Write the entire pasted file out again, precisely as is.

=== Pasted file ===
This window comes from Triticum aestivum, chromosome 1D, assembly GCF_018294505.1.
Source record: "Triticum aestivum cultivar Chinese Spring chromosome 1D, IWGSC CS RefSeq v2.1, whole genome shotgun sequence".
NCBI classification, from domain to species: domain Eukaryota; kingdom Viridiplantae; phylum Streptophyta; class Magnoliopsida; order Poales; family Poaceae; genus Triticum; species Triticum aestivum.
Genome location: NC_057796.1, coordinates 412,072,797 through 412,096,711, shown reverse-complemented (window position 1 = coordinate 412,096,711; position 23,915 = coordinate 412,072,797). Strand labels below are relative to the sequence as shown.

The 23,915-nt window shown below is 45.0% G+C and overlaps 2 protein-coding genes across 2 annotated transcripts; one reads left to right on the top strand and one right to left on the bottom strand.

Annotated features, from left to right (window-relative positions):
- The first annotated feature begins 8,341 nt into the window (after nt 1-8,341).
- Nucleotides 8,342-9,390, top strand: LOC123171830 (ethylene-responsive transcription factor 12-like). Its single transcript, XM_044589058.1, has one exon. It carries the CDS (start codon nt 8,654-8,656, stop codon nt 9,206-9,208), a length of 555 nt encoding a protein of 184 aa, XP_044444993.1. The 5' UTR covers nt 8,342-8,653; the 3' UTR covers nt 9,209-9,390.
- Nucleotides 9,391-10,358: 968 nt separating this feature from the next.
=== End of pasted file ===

This window comes from Triticum aestivum, chromosome 1D, assembly GCF_018294505.1.
Source record: "Triticum aestivum cultivar Chinese Spring chromosome 1D, IWGSC CS RefSeq v2.1, whole genome shotgun sequence".
NCBI classification, from domain to species: domain Eukaryota; kingdom Viridiplantae; phylum Streptophyta; class Magnoliopsida; order Poales; family Poaceae; genus Triticum; species Triticum aestivum.
Genome location: NC_057796.1, coordinates 412,072,797 through 412,096,711, shown reverse-complemented (window position 1 = coordinate 412,096,711; position 23,915 = coordinate 412,072,797). Strand labels below are relative to the sequence as shown.

The 23,915-nt window shown below is 45.0% G+C and overlaps 2 protein-coding genes across 2 annotated transcripts; one reads left to right on the top strand and one right to left on the bottom strand.

Annotated features, from left to right (window-relative positions):
- The first annotated feature begins 8,341 nt into the window (after nt 1-8,341).
- Nucleotides 8,342-9,390, top strand: LOC123171830 (ethylene-responsive transcription factor 12-like). Its single transcript, XM_044589058.1, has one exon. It carries the CDS (start codon nt 8,654-8,656, stop codon nt 9,206-9,208), a length of 555 nt encoding a protein of 184 aa, XP_044444993.1. The 5' UTR covers nt 8,342-8,653; the 3' UTR covers nt 9,209-9,390.
- Nucleotides 9,391-10,358: 968 nt separating this feature from the next.